Valuable Coins You Might Have Lying Around

The hobby of coin collecting, formally called numismatics, has been around for hundreds of years. As such, many of the most valuable finds — like a 1933 Double Eagle gold coin that sold for $18.9 million in 2021 — are well-documented in private collections or museums. However, it's still worth checking your change jar or junk drawer for rare coins, because there are some worthwhile examples still being pumped into laundromats or used to pay for a morning coffee at Starbucks or Dunkin'.

In fact, what if we told you there are some pennies from as late as the 1980s worth thousands of dollars each? As such, some collectible coin hunters take things one step further and actually buy rolls of coins from banks to search for that rare find. If nothing valuable is located, the coins can be redeposited or simply used for purchases, so the sole cost of this hobby is time. This said, the next time you find yourself with some time to spare, why not grab your favorite beverage, empty your pockets, and start searching?

1913 Liberty Head nickel

The origin story of the 1913 Liberty Head nickel isn't what you would call crystal clear. Several variations and theories exist, but one of the most popular tales is that five examples of the coin were created by an employee of the Philadelphia Mint, who also so happened to be a heavy-duty coin collector. As this particular story goes, in 1912, the U.S. Mint officially replaced the Liberty Head nickel with the Indian Head nickel, also called the Buffalo nickel. However, after the coin's design change, five additional Liberty Head nickels were secretly (and illegally) struck by mint worker Samuel W. Brown. These bespoke coins remained a secret until ~1919 or 1920 when Brown shared their existence with the American Numismatic Association. Some collectors theorize that Brown waited until then to allow a statute of limitations to expire and avoid possible prosecution for his clandestine activities.

An alternate and less-juicy backstory involves the five coins being struck as a test for gearing up production of the 1913 run of nickels. While the world may never know the absolute truth about the creation of the five 1913 Liberty Head nickels, their high collectible value is without question. In the early 1970s, it became the first coin to sell for over $100,000 but that's a mere pittance compared to nowadays. In 2022, GreatCollections announced that it had purchased one of the famed, ultra-rare coins for $4.2 million.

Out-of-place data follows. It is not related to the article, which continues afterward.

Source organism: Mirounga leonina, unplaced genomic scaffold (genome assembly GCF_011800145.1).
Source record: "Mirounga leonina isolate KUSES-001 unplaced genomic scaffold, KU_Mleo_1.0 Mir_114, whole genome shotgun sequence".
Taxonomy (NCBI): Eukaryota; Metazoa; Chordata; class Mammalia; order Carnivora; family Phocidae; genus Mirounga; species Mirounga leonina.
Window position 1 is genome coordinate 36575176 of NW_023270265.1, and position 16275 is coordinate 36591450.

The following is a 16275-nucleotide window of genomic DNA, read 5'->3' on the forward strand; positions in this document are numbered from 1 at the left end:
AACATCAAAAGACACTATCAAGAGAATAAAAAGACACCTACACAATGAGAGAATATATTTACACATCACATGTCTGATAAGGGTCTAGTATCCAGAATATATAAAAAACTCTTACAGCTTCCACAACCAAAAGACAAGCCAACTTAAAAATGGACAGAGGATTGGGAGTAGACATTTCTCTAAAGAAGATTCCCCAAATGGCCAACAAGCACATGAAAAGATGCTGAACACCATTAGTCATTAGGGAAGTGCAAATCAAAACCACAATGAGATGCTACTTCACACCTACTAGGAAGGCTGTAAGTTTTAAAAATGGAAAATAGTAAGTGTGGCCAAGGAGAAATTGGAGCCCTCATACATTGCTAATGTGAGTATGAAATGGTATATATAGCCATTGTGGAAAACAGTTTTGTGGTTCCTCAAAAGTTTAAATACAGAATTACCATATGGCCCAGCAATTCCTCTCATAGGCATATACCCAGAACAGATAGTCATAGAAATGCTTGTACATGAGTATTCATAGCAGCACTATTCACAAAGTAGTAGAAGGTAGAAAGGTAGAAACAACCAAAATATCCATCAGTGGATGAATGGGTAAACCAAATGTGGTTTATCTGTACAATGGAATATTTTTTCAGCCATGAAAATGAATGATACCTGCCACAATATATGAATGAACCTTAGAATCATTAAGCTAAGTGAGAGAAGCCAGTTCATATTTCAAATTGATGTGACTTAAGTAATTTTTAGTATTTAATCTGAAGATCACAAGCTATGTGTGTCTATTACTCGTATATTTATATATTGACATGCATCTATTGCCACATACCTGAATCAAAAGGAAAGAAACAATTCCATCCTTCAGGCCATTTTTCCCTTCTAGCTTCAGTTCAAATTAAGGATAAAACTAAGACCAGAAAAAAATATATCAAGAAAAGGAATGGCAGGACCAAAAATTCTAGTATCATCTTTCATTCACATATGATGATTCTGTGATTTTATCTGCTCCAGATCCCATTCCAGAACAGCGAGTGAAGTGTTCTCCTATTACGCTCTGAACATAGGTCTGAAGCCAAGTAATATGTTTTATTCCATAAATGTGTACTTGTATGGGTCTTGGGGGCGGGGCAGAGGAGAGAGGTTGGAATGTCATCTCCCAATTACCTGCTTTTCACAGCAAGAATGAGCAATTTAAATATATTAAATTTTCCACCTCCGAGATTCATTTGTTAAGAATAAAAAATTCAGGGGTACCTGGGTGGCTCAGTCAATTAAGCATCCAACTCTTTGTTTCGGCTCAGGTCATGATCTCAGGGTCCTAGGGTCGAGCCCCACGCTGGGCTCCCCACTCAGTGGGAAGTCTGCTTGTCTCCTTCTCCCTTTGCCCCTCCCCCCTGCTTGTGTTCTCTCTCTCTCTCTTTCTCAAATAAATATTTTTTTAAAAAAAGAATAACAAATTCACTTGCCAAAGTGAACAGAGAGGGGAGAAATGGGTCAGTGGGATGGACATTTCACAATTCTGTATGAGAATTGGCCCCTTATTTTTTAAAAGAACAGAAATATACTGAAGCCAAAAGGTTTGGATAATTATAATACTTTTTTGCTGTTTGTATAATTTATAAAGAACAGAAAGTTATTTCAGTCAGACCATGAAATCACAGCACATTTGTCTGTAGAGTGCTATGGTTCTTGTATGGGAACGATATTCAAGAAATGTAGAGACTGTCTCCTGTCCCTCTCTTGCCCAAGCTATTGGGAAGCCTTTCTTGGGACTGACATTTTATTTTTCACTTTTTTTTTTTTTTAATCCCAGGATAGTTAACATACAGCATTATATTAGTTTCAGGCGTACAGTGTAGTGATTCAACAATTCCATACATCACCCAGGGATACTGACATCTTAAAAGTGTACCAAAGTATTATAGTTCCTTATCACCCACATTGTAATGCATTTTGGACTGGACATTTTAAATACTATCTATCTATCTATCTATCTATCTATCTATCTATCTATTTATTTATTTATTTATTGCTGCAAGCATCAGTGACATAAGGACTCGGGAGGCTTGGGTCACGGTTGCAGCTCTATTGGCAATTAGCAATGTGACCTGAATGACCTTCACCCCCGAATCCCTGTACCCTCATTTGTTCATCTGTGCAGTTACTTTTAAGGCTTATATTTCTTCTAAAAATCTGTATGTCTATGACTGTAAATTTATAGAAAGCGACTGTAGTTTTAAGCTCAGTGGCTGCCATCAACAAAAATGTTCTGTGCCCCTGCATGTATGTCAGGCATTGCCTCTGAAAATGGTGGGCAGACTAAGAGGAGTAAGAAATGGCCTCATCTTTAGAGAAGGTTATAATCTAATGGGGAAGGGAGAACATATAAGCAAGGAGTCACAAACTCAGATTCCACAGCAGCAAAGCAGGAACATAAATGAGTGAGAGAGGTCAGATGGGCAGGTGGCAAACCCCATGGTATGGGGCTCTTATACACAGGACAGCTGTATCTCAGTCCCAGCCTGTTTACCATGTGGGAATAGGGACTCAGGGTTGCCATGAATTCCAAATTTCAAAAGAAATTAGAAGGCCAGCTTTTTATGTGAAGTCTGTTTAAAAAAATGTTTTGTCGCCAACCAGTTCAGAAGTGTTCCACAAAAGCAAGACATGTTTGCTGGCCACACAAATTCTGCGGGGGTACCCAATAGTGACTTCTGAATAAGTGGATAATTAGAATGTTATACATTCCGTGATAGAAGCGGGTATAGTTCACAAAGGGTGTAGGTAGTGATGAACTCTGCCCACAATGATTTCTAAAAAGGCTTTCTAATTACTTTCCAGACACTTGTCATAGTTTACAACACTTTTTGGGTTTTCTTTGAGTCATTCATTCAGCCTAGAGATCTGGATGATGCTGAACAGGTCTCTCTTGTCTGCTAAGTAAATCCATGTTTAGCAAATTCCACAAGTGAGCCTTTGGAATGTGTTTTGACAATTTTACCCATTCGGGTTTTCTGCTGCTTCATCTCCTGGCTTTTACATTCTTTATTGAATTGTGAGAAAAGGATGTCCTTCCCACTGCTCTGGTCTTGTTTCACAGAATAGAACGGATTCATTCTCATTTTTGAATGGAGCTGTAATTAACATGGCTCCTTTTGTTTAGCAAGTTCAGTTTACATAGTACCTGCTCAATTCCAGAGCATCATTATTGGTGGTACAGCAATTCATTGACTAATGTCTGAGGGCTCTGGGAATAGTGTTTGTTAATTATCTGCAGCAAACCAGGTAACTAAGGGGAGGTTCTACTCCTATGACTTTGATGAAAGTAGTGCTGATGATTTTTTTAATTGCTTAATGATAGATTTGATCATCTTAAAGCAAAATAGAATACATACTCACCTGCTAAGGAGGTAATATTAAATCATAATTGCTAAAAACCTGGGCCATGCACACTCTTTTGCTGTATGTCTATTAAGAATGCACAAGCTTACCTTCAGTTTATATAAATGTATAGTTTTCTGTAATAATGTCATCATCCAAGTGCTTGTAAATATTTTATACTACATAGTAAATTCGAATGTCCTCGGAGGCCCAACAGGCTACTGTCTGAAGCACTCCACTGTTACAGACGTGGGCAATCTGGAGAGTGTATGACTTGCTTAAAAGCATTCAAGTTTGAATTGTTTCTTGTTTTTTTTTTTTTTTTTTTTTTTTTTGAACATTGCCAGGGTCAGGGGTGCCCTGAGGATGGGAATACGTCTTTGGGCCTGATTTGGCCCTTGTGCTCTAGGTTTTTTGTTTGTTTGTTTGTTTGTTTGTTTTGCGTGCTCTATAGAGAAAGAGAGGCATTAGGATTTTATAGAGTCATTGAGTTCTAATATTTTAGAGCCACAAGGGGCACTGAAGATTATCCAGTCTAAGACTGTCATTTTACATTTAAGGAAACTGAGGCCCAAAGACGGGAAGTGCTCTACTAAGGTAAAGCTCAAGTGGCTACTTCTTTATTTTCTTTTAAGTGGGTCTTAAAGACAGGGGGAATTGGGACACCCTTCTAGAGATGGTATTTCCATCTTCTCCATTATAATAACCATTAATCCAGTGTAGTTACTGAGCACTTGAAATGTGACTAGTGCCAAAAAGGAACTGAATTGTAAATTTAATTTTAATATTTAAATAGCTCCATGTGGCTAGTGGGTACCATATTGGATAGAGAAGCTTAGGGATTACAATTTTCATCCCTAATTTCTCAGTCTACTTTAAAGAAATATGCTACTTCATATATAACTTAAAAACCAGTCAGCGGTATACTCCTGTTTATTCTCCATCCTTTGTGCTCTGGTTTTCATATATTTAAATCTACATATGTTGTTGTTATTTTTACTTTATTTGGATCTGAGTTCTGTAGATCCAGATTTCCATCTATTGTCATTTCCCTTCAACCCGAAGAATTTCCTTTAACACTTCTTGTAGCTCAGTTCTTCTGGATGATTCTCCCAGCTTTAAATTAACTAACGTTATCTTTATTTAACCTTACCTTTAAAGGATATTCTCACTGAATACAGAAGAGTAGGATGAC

1955 doubled die Lincoln penny

The 1955 doubled die Lincoln penny isn't as valuable as some on this list, given that an estimated 20,000 to 24,000 examples were produced. Still, it has an interesting backstory and we'll bet you'd be more than happy to find one since they're worth up to $3,000 each, depending on the condition.

The minting error occurred when the design on the die was mistakenly doubled, resulting in two identical, but slightly offset, images on the coin. This is different from a "double strike" — when a coin is struck twice during the minting process — because the second strike typically flattens or obscures the first strike. While workers at the Philadelphia Mint caught the error before the coins were released to the public, since so many were already produced — some of which were already mixed in with non-error coins — the mint put the imperfect pennies into circulation anyway.

Reportedly, many of the 1955 doubled die Lincoln pennies were originally distributed inside the cellophane wrapping of cigarette packs. Since cigarettes cost 23 cents at the time and the vending machines only accepted quarters, dispensed packs contained a pair of pennies as change. If you're wondering, the nationwide average price of a pack of cigarettes today is about $8; an expensive, money-wasting habit to be sure.